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Small, subtly beautiful, gray-brown duck with a black eye-mask, long neck and wings, and dark bill. Vaguely resembles a female pintail. Both sexes are similar but males sport a more prominent shaggy crest. In flight looks pallid, with whitish underwings, pale secondary's, and dark wingtips. Mostly silent. Typically found in shallow, freshwater or brackish wetlands with abundant emergent vegetation
Juvenile pair: $130




BREED DETAILS- MARBLED TEAL - (Marmaronetta angustirostris)
Marbles teals are medium-sized ducks. This species is creamy-white and spotted with grayish brown. The wings are brown with pale secondaries, and the tail a light brown. Both sexes lack the metallic wing speculum seen in other teals. Both the male and female are more or less similar in appearance. However, females have a shorter crest and paler eye stripe.
Size Approximately 31 to 40 cm (12.5 to 16 in) long; wingspan 55 to 60 cm (22 to 24 in) Weight 168 to 448 g (6 to 16 oz.) Diet Their diet varies considerably between seasons and sites and additionally with age. Flies are an important component of the diet, especially before and during the breeding season. Small seeds become increasingly important after the breeding season. Incubation Approximately 25 days Clutch Size 9 to 12 eggs Fledging Duration 25 to 30 days Sexual Maturity 
Approximately 1 to 2 years Life Span Averages 20 to 30 years Range Marbled teals have an extremely large range and can be found in Southern Europe and across Northwest Africa in Cameroon, Gambia, Senegal, Nigeria, Morocco, Algeria, Chad, Mali, and Egypt.They can also be seen across the Middle East, Russia, India and China. Habitat This species has adapted to temporary, unpredictable, Mediterranean-type wetlands and breeds in fairly dry, steppe-like areas on shallow freshwater, brackish or alkaline ponds with well vegetated shorelines, and rich emergent and submergent vegetation. It also breeds on delta marshes where receding waters leave behind large areas of shallow water with abundant sedges and bulrushes. In addition it may use slow rivers and saline coastal lagoons, and man-made wetlands including fish-rearing ponds and small reservoirs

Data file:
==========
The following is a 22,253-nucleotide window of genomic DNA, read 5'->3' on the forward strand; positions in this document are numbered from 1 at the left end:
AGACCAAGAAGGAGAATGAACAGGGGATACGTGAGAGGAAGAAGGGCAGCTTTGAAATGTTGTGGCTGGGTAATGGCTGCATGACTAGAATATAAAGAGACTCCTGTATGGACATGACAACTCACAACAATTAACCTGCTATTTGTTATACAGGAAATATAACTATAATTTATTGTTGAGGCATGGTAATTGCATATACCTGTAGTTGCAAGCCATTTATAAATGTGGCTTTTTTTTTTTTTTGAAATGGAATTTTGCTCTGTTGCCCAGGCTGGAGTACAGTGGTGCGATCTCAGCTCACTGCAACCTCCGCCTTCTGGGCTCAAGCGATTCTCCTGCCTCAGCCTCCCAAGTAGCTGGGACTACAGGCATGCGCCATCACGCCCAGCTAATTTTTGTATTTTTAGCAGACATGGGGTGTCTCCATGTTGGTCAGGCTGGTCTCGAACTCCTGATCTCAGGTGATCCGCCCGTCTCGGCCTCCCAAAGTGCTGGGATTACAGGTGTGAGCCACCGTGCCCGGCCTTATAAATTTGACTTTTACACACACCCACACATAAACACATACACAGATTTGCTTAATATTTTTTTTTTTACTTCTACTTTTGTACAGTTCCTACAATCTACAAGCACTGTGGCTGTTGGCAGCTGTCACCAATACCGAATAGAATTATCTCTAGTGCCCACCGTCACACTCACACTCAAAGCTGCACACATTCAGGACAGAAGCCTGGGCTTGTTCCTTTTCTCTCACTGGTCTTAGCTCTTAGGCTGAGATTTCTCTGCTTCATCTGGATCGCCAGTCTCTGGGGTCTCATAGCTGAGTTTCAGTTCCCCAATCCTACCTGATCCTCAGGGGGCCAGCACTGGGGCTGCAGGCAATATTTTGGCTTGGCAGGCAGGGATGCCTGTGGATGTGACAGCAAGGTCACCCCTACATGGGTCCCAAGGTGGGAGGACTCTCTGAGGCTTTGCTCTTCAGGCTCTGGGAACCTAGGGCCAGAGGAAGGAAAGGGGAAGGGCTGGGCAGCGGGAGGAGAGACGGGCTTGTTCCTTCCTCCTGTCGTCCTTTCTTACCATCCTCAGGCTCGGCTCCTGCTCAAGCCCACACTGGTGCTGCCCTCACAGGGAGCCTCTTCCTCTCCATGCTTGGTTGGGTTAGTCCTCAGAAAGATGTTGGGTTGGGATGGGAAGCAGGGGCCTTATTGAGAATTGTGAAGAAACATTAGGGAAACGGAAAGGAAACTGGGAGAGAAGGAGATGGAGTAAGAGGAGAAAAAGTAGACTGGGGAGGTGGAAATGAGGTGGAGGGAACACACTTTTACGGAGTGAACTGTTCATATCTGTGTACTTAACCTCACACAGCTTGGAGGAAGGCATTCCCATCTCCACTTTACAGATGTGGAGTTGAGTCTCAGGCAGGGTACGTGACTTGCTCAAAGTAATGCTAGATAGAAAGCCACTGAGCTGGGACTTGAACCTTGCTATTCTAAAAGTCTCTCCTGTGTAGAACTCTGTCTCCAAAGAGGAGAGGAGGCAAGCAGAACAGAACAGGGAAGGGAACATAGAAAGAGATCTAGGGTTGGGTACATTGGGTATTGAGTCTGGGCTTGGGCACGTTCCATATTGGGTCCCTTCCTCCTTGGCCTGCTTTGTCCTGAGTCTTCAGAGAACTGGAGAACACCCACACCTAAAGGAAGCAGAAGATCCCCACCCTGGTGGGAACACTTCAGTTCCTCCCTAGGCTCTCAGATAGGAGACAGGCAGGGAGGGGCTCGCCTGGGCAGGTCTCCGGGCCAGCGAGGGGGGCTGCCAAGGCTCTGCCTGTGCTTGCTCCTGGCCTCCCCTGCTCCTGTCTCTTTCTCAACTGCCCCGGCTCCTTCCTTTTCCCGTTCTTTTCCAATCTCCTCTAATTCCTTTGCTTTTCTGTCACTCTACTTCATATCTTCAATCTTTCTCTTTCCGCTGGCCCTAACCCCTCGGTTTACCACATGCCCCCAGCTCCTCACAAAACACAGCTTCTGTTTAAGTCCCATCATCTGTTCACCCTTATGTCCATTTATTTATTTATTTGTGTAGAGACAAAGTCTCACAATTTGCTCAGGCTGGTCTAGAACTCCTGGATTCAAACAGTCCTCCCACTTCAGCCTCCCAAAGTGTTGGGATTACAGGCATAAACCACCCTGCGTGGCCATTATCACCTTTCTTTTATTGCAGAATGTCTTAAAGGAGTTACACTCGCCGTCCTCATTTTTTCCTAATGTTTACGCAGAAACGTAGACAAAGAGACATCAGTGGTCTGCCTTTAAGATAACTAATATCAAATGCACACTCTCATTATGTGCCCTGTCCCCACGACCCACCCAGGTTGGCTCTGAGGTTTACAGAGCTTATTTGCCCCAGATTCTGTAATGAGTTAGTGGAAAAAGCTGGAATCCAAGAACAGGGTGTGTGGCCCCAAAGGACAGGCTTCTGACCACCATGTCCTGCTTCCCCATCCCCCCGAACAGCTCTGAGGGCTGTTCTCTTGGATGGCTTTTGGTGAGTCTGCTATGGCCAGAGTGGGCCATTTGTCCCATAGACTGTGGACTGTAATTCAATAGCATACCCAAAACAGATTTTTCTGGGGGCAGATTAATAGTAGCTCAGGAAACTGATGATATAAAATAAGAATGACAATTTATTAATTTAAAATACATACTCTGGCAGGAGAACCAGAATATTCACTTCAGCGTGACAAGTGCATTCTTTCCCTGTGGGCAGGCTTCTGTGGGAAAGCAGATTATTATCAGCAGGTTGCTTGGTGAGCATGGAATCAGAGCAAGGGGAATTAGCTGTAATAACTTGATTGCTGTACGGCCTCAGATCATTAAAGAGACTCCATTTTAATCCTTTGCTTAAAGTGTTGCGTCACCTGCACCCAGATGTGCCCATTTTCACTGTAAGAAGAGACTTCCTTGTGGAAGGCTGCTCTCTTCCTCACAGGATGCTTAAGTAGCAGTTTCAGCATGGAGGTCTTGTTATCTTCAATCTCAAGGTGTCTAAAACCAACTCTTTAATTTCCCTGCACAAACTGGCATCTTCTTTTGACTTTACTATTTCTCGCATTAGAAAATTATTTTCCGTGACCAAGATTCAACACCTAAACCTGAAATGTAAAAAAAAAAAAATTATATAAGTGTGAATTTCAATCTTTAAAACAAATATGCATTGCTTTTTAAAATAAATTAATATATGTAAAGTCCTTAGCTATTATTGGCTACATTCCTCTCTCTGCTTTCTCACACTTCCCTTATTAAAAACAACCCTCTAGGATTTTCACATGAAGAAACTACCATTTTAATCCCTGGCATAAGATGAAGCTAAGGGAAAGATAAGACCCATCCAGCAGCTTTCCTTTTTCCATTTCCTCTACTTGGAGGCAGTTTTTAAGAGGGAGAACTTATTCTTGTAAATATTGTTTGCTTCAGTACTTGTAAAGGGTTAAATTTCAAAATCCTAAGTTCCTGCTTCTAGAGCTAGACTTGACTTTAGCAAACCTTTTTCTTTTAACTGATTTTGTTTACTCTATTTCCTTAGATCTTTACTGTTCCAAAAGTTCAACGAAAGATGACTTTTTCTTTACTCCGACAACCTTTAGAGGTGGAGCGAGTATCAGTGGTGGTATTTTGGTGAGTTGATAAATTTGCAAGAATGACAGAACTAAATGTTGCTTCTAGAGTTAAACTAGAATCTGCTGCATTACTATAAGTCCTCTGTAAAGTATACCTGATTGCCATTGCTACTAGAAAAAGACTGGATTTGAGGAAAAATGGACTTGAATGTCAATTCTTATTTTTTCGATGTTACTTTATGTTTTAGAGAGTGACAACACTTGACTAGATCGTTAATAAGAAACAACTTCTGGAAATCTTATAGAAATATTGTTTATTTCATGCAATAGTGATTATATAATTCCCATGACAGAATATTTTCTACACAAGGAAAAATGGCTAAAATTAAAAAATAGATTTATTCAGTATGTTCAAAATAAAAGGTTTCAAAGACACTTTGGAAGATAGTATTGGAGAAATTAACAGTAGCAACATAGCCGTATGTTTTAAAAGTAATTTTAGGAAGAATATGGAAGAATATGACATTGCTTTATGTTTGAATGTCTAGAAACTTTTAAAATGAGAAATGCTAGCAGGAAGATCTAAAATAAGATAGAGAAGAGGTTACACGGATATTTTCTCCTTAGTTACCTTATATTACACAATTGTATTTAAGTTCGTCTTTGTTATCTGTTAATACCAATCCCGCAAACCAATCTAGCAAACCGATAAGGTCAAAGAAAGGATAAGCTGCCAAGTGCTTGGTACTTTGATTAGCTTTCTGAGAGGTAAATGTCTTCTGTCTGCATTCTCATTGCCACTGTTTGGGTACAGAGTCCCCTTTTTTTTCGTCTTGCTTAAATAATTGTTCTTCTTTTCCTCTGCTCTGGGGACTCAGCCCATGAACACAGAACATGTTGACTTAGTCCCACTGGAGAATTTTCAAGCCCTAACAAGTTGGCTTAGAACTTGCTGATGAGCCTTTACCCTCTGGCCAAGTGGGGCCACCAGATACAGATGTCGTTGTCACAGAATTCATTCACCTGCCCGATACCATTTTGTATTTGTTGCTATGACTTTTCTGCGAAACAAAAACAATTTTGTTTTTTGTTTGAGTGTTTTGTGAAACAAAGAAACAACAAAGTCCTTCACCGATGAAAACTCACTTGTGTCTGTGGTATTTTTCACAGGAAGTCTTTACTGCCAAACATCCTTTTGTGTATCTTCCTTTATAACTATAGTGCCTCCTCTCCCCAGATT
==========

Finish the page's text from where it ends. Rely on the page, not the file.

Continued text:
I have noticed that they are not very bold ducks, and will be picked on by larger species. They do best when housed with other small tropical ducks. Aviaries do not need to be very large, just provide plenty of cover since these birds are often shy and nervous in captivity. They do love to graze, so give them plenty of greens. I have also noticed that they will come around for a snack of mealworms as well.